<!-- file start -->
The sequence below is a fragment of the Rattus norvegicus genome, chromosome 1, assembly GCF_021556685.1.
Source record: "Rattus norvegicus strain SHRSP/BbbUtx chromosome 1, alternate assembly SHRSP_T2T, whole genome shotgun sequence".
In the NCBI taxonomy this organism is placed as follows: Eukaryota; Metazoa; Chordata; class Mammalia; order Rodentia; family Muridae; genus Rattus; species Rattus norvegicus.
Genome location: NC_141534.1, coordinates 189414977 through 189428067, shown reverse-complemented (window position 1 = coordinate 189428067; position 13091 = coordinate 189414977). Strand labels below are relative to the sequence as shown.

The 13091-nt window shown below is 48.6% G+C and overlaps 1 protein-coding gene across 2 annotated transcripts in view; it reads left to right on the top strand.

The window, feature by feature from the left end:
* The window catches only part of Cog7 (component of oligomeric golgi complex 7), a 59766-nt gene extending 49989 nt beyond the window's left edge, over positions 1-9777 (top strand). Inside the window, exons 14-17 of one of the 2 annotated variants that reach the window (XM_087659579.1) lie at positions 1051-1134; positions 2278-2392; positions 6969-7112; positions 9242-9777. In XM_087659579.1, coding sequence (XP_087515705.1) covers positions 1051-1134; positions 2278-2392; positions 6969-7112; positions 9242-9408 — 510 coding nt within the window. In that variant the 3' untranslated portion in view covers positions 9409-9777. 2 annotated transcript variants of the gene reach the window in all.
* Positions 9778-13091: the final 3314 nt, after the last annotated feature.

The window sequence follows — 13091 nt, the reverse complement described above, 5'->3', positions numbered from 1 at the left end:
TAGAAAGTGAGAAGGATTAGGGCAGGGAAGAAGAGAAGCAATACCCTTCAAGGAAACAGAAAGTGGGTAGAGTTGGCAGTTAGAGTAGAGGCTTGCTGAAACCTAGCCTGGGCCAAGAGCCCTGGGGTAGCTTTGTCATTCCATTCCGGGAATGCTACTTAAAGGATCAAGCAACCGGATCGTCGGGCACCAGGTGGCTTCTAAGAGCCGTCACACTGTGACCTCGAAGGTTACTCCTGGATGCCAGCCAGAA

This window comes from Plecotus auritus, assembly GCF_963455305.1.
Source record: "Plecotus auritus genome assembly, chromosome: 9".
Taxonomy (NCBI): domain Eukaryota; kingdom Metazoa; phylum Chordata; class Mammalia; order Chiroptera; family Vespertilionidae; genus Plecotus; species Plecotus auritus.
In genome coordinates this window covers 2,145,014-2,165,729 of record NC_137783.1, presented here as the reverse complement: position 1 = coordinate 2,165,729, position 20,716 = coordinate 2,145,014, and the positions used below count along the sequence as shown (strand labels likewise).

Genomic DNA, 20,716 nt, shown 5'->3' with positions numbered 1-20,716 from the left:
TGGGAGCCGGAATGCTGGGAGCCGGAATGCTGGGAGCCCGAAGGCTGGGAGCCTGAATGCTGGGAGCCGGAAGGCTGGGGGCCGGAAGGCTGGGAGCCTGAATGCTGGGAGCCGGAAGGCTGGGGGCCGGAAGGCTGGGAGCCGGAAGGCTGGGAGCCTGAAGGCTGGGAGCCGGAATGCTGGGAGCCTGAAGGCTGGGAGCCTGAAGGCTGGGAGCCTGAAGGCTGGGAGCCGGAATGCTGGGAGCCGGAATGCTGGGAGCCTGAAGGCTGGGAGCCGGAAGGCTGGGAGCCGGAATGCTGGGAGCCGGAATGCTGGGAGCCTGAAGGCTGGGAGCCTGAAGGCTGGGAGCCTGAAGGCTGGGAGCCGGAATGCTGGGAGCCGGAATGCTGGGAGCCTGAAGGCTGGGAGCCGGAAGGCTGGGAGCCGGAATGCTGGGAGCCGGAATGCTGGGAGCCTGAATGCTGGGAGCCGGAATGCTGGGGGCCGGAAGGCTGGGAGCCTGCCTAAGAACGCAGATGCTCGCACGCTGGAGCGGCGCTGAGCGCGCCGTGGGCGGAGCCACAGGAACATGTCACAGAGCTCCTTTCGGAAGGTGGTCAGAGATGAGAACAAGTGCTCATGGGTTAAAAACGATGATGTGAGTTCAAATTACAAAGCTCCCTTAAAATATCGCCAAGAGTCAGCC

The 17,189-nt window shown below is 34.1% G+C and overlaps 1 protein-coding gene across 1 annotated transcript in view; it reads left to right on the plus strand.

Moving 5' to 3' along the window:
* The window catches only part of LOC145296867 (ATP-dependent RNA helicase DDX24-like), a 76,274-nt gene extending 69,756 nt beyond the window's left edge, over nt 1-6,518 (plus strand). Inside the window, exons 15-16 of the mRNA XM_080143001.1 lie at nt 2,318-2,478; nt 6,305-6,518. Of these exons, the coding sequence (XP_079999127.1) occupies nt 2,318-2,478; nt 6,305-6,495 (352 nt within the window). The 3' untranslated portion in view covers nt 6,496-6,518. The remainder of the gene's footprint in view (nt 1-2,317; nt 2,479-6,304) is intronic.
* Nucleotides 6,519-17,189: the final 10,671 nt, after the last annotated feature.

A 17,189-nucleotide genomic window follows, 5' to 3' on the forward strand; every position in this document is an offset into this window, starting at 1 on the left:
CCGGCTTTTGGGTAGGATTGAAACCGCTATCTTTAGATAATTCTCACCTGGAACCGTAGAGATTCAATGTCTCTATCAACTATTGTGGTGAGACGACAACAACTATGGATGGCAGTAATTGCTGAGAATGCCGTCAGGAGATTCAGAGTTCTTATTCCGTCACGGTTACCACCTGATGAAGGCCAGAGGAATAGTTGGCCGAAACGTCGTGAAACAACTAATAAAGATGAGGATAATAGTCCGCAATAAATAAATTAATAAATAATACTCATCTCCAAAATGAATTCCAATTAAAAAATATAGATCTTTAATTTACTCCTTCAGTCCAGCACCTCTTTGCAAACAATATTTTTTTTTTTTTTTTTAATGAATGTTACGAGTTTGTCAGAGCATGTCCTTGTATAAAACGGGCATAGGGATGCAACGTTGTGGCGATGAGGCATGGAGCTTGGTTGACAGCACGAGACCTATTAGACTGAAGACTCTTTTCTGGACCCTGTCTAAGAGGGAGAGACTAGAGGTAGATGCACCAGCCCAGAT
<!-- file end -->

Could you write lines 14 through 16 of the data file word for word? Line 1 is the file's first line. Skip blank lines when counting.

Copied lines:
In genome coordinates this window covers 2,145,014-2,165,729 of record NC_137783.1, presented here as the reverse complement: position 1 = coordinate 2,165,729, position 20,716 = coordinate 2,145,014, and the positions used below count along the sequence as shown (strand labels likewise).

Genomic DNA, 20,716 nt, shown 5'->3' with positions numbered 1-20,716 from the left:
TGGGAGCCGGAATGCTGGGAGCCGGAATGCTGGGAGCCCGAAGGCTGGGAGCCTGAATGCTGGGAGCCGGAAGGCTGGGGGCCGGAAGGCTGGGAGCCTGAATGCTGGGAGCCGGAAGGCTGGGGGCCGGAAGGCTGGGAGCCGGAAGGCTGGGAGCCTGAAGGCTGGGAGCCGGAATGCTGGGAGCCTGAAGGCTGGGAGCCTGAAGGCTGGGAGCCTGAAGGCTGGGAGCCGGAATGCTGGGAGCCGGAATGCTGGGAGCCTGAAGGCTGGGAGCCGGAAGGCTGGGAGCCGGAATGCTGGGAGCCGGAATGCTGGGAGCCTGAAGGCTGGGAGCCTGAAGGCTGGGAGCCTGAAGGCTGGGAGCCGGAATGCTGGGAGCCGGAATGCTGGGAGCCTGAAGGCTGGGAGCCGGAAGGCTGGGAGCCGGAATGCTGGGAGCCGGAATGCTGGGAGCCTGAATGCTGGGAGCCGGAATGCTGGGGGCCGGAAGGCTGGGAGCCTGCCTAAGAACGCAGATGCTCGCACGCTGGAGCGGCGCTGAGCGCGCCGTGGGCGGAGCCACAGGAACATGTCACAGAGCTCCTTTCGGAAGGTGGTCAGAGATGAGAACAAGTGCTCATGGGTTAAAAACGATGATGTGAGTTCAAATTACAAAGCTCCCTTAAAATATCGCCAAGAGTCAGCC